Dr. Michon: Dermatologist tested is a very broad term meaning a dermatologist somewhere used the product and verified it. Dermatologically tested means a dermatologist supervised the testing process and signed off on the product. Both distinctions do not have much legal weight. They don't hold much meaning if you are trying to find a product that experts really endorse.
Dr. Moore: Dermatologist tested just means that one or more dermatologists tested the product. Dermatologically tested suggests that the brand has tested the product on various skin quality parameters like redness and wrinkles, but without publishing the test results such a claim is functionally meaningless.
Dr. Michon: If you want to know the products a doctor recommends, you can consult with them directly. The benefit of going to a skincare doctor is that they can assess your specific skin needs; this is why there is no general yes/no guide on the internet. What works for one person may not work for all. Additionally, many skin care doctors who work privately will have a skincare line they endorse based on years of experience with the products. Usually, these skincare brands will have various products, giving doctors many options of different solutions to recommend to clients.
Dr. Trevatt: The easiest way to look past the marketing of a skin product is to read the small print around the claims being made. If they say 9/10 people thought the product was beneficial, look at the actual questions those people were asked. For example, if the product is a moisturiser with anti-ageing properties, find out what aspect of the product they were actually asked about. It's not uncommon for marketers to be purposefully vague when describing the results of surveys. There's a good chance that all those who said the product was beneficial were referring to the moisturising effect, not the anti-ageing benefits.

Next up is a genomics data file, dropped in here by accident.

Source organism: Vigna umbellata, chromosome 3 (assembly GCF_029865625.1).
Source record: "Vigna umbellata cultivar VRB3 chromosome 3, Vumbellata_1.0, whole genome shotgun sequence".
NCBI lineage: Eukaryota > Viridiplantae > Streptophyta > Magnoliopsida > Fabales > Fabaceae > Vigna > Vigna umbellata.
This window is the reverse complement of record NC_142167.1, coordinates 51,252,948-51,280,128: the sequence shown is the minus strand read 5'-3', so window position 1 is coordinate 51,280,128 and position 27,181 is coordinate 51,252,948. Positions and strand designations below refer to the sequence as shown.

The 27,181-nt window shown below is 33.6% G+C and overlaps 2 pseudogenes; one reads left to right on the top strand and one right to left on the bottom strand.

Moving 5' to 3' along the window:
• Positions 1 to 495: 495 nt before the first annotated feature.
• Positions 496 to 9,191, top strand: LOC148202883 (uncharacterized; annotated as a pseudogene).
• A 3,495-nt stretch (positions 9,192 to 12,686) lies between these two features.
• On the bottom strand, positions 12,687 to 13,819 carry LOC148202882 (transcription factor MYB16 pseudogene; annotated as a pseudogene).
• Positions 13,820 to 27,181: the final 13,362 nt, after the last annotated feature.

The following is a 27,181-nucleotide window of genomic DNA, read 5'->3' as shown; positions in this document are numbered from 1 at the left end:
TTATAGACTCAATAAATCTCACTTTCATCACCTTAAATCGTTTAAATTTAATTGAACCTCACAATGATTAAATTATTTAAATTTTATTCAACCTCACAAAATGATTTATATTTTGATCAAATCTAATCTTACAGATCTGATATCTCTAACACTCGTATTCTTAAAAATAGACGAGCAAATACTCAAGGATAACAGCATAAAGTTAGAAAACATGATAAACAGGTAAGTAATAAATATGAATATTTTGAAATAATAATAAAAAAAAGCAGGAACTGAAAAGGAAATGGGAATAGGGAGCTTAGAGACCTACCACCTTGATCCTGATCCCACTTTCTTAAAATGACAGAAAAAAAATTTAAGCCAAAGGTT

You can do the same with expert recommendations. Look at the small print and find out precisely what the expert recommends. For example, if a brand of moisturiser claims to be expert-recommended, it may be that the expert has recommended moisturisers in general, not that specific product. Similar to the above, they may be recommending it for a different reason than implied in the marketing, such as to treat dry skin, not wrinkles.
Dr. Moore: I recommend that consumers only consider clinical research that's published in legitimate medical journals. A brand may fund clinical trials of their product or highlight ingredients in their formulation that have been proven effective in legitimate clinical research.
Any claim of efficacy not involving clinical research should be entirely disregarded, including claims of clinical efficacy based on company-funded clinical trials that are undertaken by for-profit research firms and are not published in any legitimate scientific or medical journals. This practice is unfortunately common in the cosmetics industry.